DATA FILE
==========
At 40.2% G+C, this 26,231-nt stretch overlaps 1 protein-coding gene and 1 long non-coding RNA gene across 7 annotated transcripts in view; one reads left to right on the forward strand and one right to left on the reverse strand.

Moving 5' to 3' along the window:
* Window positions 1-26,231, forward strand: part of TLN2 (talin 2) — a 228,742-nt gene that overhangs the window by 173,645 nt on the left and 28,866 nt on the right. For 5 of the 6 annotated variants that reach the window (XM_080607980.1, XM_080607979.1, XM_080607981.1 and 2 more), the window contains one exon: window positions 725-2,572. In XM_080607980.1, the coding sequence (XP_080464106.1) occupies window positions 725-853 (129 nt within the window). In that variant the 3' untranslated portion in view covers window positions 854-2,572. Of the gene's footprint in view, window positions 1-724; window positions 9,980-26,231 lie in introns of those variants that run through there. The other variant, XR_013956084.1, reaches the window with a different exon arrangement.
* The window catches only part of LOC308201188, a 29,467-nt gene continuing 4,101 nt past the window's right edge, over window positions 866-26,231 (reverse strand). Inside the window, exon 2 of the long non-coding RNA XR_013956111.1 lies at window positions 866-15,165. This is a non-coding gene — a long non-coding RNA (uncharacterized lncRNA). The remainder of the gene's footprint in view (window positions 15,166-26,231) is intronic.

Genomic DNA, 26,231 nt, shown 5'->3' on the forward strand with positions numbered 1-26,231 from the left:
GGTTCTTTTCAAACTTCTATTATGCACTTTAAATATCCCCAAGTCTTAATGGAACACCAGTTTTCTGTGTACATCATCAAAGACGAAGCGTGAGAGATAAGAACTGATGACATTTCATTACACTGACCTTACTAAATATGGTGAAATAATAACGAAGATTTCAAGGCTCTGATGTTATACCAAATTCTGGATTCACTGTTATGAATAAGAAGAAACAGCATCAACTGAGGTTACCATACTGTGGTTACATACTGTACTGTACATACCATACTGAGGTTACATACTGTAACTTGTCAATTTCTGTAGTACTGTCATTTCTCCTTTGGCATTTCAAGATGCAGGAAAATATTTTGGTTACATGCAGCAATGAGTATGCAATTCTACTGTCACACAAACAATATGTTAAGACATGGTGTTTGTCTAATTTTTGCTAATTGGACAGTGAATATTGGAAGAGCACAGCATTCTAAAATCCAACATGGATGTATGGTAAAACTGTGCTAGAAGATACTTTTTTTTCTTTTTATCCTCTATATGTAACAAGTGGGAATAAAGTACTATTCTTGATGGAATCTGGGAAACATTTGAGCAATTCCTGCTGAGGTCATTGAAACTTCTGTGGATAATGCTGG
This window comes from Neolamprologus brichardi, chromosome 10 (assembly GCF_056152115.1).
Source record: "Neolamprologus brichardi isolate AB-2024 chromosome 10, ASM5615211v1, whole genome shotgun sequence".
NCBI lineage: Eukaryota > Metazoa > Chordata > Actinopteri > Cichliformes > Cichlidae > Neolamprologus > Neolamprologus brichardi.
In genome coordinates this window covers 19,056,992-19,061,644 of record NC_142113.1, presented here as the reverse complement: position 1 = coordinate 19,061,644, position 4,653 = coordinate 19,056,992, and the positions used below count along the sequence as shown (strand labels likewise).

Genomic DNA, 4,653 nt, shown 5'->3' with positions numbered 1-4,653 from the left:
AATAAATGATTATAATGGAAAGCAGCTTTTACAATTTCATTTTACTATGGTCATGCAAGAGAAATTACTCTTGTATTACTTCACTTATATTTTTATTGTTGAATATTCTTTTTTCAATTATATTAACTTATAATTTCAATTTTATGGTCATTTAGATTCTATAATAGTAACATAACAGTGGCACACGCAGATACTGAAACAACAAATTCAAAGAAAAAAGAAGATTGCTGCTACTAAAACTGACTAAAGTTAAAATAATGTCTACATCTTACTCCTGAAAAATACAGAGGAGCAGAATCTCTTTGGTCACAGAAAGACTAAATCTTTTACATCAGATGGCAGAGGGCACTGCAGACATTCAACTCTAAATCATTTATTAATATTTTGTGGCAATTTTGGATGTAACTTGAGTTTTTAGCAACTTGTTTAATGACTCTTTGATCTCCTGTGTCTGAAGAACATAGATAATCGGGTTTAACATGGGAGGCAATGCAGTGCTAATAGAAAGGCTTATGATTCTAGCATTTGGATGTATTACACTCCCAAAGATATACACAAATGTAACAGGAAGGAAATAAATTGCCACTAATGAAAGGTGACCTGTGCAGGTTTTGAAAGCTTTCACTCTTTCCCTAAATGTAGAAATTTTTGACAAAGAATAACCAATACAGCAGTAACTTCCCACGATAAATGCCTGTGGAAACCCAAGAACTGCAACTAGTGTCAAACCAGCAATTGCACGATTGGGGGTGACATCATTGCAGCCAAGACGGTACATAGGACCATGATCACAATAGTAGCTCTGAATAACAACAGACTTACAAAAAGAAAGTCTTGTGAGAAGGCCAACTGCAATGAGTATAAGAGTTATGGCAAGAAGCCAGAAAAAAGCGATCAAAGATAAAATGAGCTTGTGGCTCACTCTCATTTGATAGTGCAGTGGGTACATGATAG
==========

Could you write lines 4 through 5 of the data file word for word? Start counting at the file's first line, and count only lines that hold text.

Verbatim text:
* The window catches only part of LOC308201188, a 29,467-nt gene continuing 4,101 nt past the window's right edge, over window positions 866-26,231 (reverse strand). Inside the window, exon 2 of the long non-coding RNA XR_013956111.1 lies at window positions 866-15,165. This is a non-coding gene — a long non-coding RNA (uncharacterized lncRNA). The remainder of the gene's footprint in view (window positions 15,166-26,231) is intronic.

Genomic DNA, 26,231 nt, shown 5'->3' on the forward strand with positions numbered 1-26,231 from the left: